The vessel carrying liquefied natural gas from Qatar has reached Kochi and the natural gas is set to be offloaded at the Petronet LNG terminal at Puthuvype next week. The regasified LNG will be ready for supply to industrial units within the next few weeks.
As of now, only two bulk users — Fertilisers and Chemicals Travancore Limited (FACT) and Bharat Petroleum Corporation Ltd. (BPCL) Kochi — have made arrangements for receiving LNG.
Petronet LNG is in the process of entering into agreements with several other commercial users.
There are a host of industries interested in making use of LNG as fuel, but most of them are understood to be looking for a price advantage. It will be a win-win situation for the LNG users in the long run, assures Petronet LNG. Yet, there are few takers as of now.
The capacity utilisation of the terminal will be as low as 8-10 per cent during the initial operational stage. The 5MMTPA (million metric tonne per annum) capacity of Kochi terminal can be utilised only when the projected end-users are in functional mode.
National Thermal Power Corporation (NTPC) Kayamkulam and Kerala State Road Transport Corporation (KSRTC) are among other prospective users of the natural gas. NTPC has not yet entered into a deal with Petronet LNG. The undersea pipeline meant to carry gas from Puthuvype to Kayamkulam has not been laid.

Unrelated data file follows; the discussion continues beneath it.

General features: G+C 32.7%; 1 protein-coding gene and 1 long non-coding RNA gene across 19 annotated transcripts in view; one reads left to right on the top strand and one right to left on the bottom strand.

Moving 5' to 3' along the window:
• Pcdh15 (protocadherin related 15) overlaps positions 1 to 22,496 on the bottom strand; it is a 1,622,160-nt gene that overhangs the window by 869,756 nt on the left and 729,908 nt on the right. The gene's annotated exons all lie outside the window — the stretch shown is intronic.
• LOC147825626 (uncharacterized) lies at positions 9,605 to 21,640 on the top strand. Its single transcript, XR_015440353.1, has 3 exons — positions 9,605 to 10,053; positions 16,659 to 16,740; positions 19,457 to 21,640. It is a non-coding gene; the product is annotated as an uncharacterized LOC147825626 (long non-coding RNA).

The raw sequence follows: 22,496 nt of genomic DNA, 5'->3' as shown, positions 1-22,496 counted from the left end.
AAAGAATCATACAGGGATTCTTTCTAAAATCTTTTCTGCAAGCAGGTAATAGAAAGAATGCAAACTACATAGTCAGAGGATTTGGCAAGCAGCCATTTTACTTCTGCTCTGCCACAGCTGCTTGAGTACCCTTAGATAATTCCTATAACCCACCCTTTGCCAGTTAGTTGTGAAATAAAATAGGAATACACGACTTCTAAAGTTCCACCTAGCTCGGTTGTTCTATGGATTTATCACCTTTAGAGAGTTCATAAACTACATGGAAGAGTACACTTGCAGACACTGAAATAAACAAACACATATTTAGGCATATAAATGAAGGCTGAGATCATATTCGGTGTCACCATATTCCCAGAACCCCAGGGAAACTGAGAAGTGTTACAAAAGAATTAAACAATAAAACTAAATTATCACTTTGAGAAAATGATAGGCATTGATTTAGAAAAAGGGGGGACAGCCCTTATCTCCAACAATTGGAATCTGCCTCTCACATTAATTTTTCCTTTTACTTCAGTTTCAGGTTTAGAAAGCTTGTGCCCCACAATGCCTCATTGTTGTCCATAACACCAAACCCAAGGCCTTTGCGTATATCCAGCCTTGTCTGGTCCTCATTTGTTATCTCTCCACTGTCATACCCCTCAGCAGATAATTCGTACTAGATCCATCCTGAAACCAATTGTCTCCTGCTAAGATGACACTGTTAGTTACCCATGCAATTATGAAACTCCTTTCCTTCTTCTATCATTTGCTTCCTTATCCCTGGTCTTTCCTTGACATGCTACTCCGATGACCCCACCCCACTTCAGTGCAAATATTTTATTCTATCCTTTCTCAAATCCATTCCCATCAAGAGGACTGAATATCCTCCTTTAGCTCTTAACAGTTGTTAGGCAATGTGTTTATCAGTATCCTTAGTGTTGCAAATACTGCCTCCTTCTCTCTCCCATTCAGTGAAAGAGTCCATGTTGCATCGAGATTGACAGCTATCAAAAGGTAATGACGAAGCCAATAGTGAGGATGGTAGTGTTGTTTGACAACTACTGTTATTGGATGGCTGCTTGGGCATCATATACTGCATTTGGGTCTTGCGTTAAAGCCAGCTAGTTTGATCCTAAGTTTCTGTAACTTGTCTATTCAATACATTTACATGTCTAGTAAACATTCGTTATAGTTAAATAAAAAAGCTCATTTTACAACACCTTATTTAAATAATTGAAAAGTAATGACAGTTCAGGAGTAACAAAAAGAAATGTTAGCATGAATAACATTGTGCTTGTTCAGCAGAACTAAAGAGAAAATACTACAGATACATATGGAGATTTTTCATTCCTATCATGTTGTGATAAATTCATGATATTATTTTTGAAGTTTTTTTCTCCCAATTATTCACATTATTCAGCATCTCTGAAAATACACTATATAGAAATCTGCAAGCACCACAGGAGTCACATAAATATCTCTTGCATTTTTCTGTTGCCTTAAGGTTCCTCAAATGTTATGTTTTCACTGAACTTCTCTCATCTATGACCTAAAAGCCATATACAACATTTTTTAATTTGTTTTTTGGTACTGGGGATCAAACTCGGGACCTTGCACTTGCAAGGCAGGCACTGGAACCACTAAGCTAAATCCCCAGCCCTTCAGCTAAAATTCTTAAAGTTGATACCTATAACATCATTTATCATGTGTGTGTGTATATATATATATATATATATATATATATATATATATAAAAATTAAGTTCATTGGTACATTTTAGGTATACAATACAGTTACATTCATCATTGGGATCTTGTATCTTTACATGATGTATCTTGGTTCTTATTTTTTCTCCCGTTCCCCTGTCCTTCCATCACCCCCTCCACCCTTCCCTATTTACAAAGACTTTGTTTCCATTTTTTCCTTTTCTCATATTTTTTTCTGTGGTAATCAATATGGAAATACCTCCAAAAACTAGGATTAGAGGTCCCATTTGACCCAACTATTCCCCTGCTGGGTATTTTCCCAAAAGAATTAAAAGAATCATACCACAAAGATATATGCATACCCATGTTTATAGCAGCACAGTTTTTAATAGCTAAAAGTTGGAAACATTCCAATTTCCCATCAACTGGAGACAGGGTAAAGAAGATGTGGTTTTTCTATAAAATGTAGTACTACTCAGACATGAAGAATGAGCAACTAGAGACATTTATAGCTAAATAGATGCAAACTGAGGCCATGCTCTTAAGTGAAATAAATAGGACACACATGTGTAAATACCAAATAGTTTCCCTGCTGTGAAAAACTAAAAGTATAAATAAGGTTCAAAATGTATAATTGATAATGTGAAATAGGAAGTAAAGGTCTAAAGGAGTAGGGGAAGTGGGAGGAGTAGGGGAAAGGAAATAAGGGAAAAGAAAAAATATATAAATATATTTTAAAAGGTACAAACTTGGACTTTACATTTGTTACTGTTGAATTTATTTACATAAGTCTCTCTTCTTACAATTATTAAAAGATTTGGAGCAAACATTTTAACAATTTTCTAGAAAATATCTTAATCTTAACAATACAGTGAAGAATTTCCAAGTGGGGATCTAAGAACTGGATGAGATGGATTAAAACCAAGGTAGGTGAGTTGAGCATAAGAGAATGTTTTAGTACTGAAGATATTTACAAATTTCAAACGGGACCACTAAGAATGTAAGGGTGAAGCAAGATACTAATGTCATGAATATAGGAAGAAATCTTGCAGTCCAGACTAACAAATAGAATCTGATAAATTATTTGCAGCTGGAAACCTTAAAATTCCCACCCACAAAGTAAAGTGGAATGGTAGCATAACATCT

KSRTC too has not been able to make a commitment because it would require initial investment worth crores to create infrastructure. The corporation requires government help towards this end.
Petronet LNG has proposals to transport gas by means of special trucks and barges. The company has already made a pact for supply of gas to HLL unit in Thiruvananthapuram.
But there will be a string of LNG customers sooner than later, says K.P. Ramesh, a senior official of GAIL India, the company which is entrusted with the laying of pipelines for carrying the gas to various places within and outside Kerala.
A project proposal for Kerala Metals and Minerals Ltd (KMML) Kollam is likely to come up soon. The plant there is using furnace oil at Rs.52 per litre and LPG at Rs.62 per kg now. The plant will be able to make a gain of Rs.60 crore per year if the fuel replacement is done with LNG, he says.
The city gas project, envisaged to provide natural gas for cooking, has also reached nowhere. The Petroleum and Natural Gas Regulatory Board (PNGRB), which has the authority to decide on the city gas projects in various cities, had invited bids two years ago, but cancelled it later. Efforts are underway to renew the effort for launching the city gas project in Kochi. State government representatives are understood to have met PNGRB officials for the purpose.
GAIL India has been struggling to lay pipelines to connect to Bangalore and Mangalore, according to its original plan. The company has faced opposition from land-owners in various parts of Kerala as well as Tamil Nadu, contributing to the delay in executing the work.
Significantly, the LNG plant at Dahej in Gujarat, which got functional several years ago, is planning to increase its capacity from 10 MMTPA to 15 MMTPA, apparently due to the high rate of utilization of natural gas there.